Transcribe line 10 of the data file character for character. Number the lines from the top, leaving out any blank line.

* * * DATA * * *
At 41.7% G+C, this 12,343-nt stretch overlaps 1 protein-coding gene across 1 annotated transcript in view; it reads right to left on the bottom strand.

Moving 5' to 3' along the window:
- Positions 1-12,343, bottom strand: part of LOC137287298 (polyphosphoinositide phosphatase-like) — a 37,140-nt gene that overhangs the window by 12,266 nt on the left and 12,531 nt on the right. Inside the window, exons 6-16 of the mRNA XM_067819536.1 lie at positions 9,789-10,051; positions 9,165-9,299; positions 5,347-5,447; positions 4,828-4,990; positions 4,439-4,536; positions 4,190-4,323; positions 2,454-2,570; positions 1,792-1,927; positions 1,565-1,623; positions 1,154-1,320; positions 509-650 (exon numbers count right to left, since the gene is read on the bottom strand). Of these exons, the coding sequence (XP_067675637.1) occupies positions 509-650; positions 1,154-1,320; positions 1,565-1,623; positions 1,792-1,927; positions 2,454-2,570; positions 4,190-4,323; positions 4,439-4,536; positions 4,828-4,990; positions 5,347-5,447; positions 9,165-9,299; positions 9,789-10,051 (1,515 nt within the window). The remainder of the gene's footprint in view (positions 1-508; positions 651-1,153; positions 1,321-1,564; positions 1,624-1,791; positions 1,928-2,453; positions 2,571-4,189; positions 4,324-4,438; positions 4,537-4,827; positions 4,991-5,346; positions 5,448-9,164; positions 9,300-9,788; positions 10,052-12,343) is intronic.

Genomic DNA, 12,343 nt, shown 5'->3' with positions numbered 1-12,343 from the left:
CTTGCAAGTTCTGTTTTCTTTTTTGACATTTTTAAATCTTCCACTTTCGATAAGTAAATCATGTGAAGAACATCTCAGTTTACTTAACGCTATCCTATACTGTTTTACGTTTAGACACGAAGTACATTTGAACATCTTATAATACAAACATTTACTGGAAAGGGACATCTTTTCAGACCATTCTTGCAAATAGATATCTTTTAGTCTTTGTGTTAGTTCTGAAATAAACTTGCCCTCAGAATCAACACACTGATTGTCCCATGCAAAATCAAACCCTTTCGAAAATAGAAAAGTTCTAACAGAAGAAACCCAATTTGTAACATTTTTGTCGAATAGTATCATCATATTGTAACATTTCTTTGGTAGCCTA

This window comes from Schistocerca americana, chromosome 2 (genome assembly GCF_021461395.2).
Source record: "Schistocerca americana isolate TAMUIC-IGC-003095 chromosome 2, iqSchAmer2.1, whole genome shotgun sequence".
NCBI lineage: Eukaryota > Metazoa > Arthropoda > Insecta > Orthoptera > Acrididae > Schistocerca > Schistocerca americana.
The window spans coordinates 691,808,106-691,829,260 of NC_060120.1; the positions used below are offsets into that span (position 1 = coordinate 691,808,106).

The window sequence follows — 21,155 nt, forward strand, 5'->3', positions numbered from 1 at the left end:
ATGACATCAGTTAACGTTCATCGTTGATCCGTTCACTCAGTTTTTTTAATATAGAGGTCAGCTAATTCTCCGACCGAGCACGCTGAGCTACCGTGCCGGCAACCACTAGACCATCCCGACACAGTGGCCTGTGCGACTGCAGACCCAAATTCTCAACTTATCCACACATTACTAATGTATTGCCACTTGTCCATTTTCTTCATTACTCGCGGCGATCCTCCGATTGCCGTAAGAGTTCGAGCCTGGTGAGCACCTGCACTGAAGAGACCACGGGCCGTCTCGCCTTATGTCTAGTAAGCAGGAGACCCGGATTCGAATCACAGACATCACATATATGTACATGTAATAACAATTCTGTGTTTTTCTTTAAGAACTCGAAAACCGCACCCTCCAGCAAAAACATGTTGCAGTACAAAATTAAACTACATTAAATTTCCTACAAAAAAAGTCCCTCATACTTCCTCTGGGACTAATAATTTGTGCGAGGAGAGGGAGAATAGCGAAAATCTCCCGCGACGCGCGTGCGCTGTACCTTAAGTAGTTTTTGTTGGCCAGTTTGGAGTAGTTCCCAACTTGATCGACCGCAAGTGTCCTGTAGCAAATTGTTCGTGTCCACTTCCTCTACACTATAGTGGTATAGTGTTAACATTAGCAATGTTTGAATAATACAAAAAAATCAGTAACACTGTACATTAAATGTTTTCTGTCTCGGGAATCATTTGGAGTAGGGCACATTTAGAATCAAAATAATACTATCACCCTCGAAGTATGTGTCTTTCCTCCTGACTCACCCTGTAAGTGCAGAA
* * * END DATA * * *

The window sequence follows — 21,155 nt, forward strand, 5'->3', positions numbered from 1 at the left end: